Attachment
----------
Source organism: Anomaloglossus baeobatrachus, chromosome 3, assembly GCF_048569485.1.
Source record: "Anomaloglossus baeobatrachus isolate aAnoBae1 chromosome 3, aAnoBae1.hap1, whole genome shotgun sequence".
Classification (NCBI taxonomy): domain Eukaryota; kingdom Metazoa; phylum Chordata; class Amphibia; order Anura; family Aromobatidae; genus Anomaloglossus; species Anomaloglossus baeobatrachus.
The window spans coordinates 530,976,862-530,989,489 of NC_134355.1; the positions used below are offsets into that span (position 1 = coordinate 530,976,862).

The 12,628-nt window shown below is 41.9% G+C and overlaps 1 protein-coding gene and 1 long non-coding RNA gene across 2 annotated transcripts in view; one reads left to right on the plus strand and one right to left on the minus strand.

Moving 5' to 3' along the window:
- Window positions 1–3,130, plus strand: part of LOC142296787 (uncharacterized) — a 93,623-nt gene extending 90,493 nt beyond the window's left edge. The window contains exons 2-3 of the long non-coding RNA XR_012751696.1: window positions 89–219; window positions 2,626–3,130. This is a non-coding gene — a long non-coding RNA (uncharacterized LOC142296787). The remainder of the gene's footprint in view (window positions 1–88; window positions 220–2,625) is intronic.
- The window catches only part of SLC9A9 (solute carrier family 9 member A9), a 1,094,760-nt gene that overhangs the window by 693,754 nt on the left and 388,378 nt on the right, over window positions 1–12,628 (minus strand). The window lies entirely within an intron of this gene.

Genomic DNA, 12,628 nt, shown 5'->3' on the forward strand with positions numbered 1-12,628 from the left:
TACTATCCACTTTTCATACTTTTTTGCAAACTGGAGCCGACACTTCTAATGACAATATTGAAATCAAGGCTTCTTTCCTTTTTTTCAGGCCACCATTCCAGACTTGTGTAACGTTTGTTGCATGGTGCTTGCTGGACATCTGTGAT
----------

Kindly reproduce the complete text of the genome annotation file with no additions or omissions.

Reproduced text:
Source organism: Anomaloglossus baeobatrachus, chromosome 3, assembly GCF_048569485.1.
Source record: "Anomaloglossus baeobatrachus isolate aAnoBae1 chromosome 3, aAnoBae1.hap1, whole genome shotgun sequence".
Classification (NCBI taxonomy): domain Eukaryota; kingdom Metazoa; phylum Chordata; class Amphibia; order Anura; family Aromobatidae; genus Anomaloglossus; species Anomaloglossus baeobatrachus.
The window spans coordinates 530,976,862-530,989,489 of NC_134355.1; the positions used below are offsets into that span (position 1 = coordinate 530,976,862).

The 12,628-nt window shown below is 41.9% G+C and overlaps 1 protein-coding gene and 1 long non-coding RNA gene across 2 annotated transcripts in view; one reads left to right on the plus strand and one right to left on the minus strand.

Moving 5' to 3' along the window:
- Window positions 1–3,130, plus strand: part of LOC142296787 (uncharacterized) — a 93,623-nt gene extending 90,493 nt beyond the window's left edge. The window contains exons 2-3 of the long non-coding RNA XR_012751696.1: window positions 89–219; window positions 2,626–3,130. This is a non-coding gene — a long non-coding RNA (uncharacterized LOC142296787). The remainder of the gene's footprint in view (window positions 1–88; window positions 220–2,625) is intronic.
- The window catches only part of SLC9A9 (solute carrier family 9 member A9), a 1,094,760-nt gene that overhangs the window by 693,754 nt on the left and 388,378 nt on the right, over window positions 1–12,628 (minus strand). The window lies entirely within an intron of this gene.

Genomic DNA, 12,628 nt, shown 5'->3' on the forward strand with positions numbered 1-12,628 from the left:
TACTATCCACTTTTCATACTTTTTTGCAAACTGGAGCCGACACTTCTAATGACAATATTGAAATCAAGGCTTCTTTCCTTTTTTTCAGGCCACCATTCCAGACTTGTGTAACGTTTGTTGCATGGTGCTTGCTGGACATCTGTGAT